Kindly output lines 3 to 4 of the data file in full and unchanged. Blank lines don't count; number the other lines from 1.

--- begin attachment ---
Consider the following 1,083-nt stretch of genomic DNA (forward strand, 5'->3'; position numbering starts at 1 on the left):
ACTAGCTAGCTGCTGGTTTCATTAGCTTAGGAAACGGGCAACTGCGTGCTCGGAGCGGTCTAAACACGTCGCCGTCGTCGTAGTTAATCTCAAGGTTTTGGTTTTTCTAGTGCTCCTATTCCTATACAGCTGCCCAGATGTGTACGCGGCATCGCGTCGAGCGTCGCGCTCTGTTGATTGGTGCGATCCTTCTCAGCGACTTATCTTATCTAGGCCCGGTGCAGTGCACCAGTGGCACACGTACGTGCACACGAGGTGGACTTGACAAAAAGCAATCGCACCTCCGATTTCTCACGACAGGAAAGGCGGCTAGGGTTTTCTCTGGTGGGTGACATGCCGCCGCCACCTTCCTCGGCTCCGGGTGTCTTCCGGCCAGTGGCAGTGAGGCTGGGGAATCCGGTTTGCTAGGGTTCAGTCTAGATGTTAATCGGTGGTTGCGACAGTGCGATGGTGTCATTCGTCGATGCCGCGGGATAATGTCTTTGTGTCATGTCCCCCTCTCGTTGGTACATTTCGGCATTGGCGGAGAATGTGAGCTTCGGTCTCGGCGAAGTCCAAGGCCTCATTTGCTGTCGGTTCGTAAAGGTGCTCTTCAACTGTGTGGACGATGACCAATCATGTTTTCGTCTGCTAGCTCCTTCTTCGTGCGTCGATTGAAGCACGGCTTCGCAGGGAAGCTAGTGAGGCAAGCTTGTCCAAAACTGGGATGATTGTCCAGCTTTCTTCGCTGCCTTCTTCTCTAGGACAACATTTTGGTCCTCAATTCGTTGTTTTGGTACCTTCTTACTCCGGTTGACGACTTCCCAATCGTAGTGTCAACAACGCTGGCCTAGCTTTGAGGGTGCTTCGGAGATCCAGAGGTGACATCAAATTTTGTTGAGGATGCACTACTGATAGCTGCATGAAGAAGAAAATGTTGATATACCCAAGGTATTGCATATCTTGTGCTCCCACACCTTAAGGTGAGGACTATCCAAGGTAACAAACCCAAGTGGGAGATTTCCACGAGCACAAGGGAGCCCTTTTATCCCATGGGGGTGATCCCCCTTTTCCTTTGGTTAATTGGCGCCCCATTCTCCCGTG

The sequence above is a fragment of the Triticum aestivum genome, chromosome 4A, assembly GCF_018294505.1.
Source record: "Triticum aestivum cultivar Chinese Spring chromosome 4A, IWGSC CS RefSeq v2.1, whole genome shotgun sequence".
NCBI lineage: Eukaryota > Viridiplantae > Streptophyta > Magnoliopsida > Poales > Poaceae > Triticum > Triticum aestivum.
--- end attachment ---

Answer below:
The sequence above is a fragment of the Triticum aestivum genome, chromosome 4A, assembly GCF_018294505.1.
Source record: "Triticum aestivum cultivar Chinese Spring chromosome 4A, IWGSC CS RefSeq v2.1, whole genome shotgun sequence".